The reverberations went farther than those four states — the attacks on affirmative action had a chilling effect on schools in the rest of the country. Basically, no one wanted to get sued.
A devastating blow
The political shift had a disastrous effect on 3000 by 2000, said Jordan Cohen, who was president of the AAMC from 1994 to 2006.
“We were right on track to make that goal of 3,000 matriculants by the year 2000,” Cohen said. “As soon as that anti-affirmative action movement took root and began to be very successful in limiting, legally, the ability to use this tool, our progress towards that goal of 3000 by 2000 was abruptly aborted.”
Ready said the shift was especially harmful to the project’s data-centered, results-driven approach.
“One unfortunate effect of the attacks on affirmative action is that institutions seemed to become less willing to quantify their progress and activities for fear that it would be interpreted as being driven by quotas,” Ready said.
Many did remain committed to their early education programs and partnerships, Ready said, even incorporating early educational outreach programming as criteria for medical school accreditation in 2000.
“But, in my opinion, they drifted away from the sharp focus on producing results,” Ready said. “It seemed to me that as time went on, doing it became more important than doing it to produce positive results with regard to URM [underrepresented minority] applicants and matriculants.”
The result was that the project never reached its full potential. After a quick increase in Black and brown students, from 1,486 in 1990 to 2,047 in 1995 according to Ready’s data, the numbers crept back down. When the project finished in 2000, it fell roughly 700 students short of its goal, according to numbers provided by the AAMC.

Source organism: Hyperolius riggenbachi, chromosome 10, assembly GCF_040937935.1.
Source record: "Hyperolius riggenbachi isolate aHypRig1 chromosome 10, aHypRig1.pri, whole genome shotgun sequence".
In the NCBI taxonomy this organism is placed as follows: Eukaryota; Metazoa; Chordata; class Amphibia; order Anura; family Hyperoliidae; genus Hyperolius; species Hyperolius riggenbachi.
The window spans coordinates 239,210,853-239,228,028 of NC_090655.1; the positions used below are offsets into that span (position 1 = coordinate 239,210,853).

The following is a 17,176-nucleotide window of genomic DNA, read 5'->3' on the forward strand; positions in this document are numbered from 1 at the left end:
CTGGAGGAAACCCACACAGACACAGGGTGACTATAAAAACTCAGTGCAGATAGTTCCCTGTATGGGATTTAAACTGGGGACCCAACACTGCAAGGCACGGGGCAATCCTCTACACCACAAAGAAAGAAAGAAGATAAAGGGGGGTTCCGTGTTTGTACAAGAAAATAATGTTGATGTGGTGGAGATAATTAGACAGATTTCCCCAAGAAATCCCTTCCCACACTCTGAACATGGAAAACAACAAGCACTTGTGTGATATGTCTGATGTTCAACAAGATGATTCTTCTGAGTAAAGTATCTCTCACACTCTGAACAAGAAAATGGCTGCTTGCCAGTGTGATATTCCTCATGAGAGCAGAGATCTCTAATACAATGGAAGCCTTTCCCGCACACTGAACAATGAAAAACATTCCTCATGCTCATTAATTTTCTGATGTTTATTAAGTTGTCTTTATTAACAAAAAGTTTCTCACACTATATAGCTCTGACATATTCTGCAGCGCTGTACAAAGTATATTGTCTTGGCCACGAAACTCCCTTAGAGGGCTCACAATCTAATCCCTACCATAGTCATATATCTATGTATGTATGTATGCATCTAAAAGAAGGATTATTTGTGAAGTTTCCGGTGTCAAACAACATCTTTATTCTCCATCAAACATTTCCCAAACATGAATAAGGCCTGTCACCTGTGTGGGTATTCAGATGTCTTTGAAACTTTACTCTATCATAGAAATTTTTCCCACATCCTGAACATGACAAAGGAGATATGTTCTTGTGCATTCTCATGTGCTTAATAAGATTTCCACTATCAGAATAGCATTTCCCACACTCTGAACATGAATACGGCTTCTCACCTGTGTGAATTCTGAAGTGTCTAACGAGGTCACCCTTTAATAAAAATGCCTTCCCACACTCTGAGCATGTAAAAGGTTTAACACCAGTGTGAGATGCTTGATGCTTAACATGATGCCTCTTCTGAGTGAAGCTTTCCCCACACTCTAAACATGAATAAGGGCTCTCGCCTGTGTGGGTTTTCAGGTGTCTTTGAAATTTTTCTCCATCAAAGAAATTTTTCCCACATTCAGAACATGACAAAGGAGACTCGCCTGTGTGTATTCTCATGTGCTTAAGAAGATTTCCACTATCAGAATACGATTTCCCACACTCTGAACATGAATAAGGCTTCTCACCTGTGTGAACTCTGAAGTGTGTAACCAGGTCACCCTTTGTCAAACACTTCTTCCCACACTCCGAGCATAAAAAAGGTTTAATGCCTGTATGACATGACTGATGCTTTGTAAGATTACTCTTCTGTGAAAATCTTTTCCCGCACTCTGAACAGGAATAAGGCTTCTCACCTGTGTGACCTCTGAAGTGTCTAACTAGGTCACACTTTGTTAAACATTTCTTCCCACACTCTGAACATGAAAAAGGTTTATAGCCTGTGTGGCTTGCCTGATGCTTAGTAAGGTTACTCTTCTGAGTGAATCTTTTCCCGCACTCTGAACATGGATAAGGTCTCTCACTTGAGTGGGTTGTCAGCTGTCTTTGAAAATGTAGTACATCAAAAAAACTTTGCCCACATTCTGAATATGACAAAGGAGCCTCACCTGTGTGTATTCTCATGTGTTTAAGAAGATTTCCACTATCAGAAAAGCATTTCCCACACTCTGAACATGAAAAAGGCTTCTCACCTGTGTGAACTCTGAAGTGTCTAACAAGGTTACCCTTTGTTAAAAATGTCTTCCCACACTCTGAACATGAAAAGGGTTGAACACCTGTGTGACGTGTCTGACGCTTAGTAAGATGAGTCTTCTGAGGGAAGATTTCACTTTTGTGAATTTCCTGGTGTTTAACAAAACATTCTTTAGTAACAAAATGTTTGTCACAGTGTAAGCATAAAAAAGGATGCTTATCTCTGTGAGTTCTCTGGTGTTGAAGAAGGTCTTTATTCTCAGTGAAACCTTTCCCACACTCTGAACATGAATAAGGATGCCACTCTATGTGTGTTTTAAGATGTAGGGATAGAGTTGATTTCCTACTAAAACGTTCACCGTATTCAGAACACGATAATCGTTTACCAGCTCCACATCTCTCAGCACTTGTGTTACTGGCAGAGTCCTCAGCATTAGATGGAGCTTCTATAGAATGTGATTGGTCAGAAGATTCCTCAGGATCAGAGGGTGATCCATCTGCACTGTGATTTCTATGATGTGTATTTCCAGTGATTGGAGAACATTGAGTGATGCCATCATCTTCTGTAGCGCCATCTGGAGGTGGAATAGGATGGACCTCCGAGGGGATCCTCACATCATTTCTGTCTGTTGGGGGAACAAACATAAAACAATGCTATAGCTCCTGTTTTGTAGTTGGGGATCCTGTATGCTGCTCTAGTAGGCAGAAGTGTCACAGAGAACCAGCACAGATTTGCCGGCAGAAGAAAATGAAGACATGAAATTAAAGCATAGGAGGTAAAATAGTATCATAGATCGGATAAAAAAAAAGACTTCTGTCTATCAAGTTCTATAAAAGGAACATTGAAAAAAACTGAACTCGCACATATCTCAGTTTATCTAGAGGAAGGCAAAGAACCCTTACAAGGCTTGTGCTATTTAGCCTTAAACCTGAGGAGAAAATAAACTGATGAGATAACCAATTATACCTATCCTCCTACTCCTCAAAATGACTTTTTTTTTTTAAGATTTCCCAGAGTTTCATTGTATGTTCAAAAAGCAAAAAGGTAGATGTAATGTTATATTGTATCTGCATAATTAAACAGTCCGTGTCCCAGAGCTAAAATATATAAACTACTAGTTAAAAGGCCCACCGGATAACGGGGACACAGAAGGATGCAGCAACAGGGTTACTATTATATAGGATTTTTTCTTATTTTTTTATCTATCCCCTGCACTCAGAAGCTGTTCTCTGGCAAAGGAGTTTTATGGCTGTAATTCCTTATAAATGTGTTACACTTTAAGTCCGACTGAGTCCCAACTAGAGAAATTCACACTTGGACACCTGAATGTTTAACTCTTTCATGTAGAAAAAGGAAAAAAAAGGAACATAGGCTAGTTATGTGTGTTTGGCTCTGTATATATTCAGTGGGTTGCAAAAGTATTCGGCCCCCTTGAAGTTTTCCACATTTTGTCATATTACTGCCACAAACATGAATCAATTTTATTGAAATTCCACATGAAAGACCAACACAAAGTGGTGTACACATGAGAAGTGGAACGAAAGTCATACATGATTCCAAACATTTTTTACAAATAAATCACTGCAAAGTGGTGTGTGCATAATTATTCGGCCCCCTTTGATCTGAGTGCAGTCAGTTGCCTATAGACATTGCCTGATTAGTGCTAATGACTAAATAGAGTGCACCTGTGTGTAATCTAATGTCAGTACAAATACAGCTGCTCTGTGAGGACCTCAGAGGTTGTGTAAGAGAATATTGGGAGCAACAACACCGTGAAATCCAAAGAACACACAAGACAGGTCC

“It was a great disappointment that we were unable to make the goal that was set out,” Cohen said. “If anything — at least in my mind — it reinforced the urgency of finding ways in which we could influence this in the future.”
The problem, Cohen said, goes beyond medical schools — and so should the solution.
The project ended without much fanfare, and Ready’s proposal for a follow-up project was rejected. So he ended up leaving the AAMC.
“I felt sad, but I thought that it was time for somebody else to carry the ball,” Ready said. “And maybe they have better ideas, maybe they don’t. But I think my ideas and my time had kind of run its course.
The legacy of 3000 by 2000
But that doesn’t mean 3000 by 2000 didn’t leave its mark.
Norma Poll-Hunter, the senior director leading workforce diversity at AAMC, said the project did a lot: It helped spark pipeline programs and articulation agreements; maybe most important, it raised awareness in a major way.
“It galvanized the national community to really double down and address this issue of underrepresentation,” Poll-Hunter said.
“It was, as far as I know, the first explicit recognition that this was a major problem that was facing American medicine, and that we had an obligation to do what we could to try to solve it,” Cohen said.
For Ready, the legacy is a living one — one that has popped up again and again, especially recently.
“You know, looking at all the health news on television these days, and COVID, and you see African American physicians and scientists speaking up,” Ready said. “The system wasn’t working in a way that enabled a lot of those people from those underrepresented groups to be able to do that before. And I think we at least played some small role in changing the playing field so that it was a little bit more level.”